Cape Town - A supplier of generic medicines in Cape Town says pharmaceutical companies’ objections to draft legislation to amend patent laws boils down to their fearing losing their monopoly.(Read Full Article)
The special Economic Zones Bill aims to support a broader-based industrialisation growth path, balanced regional industrial growth and the development of more competitive and productive regional economies with strong up and downstream links in strategic value chains.
Adoption of this bill will be a significant milestone in pursuit of the aspirations expressed in the National Development Plan (NDP), New Growth Path (NGP) and Industrial Policy Action Plan (IPAP).
SEZs are defined as geographically designated areas of a country set aside for specifically targeted economic activities, supported through special arrangements and systems that are often different from those that apply in ...(Read Full Article)
The report from relationship charity OnePlusOne found that 15 per cent of people went as far as to say they are “very unhappy”. This may be the case in personal lives, but what about in a business environment? Are your suppliers happy with the relationship they have with you? Jaguar Land Rover Head of purchasing Ian Harnett often spends time with his suppliers asking what’s important to them.(Read Full Article)
Impasse or deadlock in negotiations is a condition or issue that neither side seems to be able to agree on and it can bring the entire negotiation to a grinding halt.(Read Full Article)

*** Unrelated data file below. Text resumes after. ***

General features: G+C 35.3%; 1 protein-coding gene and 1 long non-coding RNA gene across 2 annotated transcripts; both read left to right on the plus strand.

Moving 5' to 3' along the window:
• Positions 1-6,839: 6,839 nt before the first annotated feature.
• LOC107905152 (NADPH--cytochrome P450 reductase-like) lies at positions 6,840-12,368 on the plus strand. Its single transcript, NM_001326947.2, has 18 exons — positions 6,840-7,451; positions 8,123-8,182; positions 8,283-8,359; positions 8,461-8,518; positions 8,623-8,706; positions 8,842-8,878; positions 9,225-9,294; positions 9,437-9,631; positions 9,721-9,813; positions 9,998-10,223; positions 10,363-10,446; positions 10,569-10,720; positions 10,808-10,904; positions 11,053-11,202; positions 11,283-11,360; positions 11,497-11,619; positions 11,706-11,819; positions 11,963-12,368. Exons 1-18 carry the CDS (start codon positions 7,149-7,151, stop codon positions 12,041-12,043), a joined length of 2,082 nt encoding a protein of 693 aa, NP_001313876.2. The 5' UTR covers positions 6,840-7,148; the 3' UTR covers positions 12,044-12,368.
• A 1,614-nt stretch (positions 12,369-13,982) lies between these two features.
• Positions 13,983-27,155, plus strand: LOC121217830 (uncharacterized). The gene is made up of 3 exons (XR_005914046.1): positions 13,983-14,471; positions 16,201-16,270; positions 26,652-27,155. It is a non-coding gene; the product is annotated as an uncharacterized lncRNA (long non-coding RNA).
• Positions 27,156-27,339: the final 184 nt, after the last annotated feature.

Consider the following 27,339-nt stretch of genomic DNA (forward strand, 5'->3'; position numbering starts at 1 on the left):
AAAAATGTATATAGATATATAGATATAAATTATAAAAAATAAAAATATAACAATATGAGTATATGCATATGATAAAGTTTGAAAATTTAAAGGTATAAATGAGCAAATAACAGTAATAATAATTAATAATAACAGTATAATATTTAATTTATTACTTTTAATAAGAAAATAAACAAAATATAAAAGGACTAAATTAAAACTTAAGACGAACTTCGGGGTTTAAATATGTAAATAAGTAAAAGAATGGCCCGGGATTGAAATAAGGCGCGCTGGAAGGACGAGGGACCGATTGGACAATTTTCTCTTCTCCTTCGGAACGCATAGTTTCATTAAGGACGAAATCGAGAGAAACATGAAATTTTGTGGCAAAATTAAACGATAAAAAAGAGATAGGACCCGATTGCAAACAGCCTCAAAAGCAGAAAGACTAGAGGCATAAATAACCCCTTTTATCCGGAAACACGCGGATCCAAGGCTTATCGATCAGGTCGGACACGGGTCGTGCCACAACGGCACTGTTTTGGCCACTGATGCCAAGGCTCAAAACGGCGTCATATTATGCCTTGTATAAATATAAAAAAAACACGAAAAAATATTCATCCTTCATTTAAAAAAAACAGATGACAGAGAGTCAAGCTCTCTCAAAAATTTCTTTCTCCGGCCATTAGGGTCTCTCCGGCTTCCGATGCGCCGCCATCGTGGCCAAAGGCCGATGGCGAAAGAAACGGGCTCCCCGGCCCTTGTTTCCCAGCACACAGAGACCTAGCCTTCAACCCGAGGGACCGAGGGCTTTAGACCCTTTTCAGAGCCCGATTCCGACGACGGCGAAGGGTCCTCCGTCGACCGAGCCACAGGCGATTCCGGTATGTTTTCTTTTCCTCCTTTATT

-->There is a wealth of published information available about how to manage the commercial and technical content of supplier negotiations but little focus is given to how to handle the behavior of the participants, on both sides of the table.(Read Full Article)
A year on from the horsemeat scandal, more than 80 per cent of large food manufacturers say the incident made no difference to how they manage information about their suppliers.(Read Full Article)
We all want to be at the top of our industry. To achieve that we are today just as dependent on exceptional supplier relationships as we were fifteen years ago. It as become a lot easier yet still only a few organisations get this right. Consider the example of how Honda and Toyota started dominating the US auto market in the nineties. Applying these principles are just as valid now but more achievable through the communication habits and tools at our disposal today.(Read Full Article)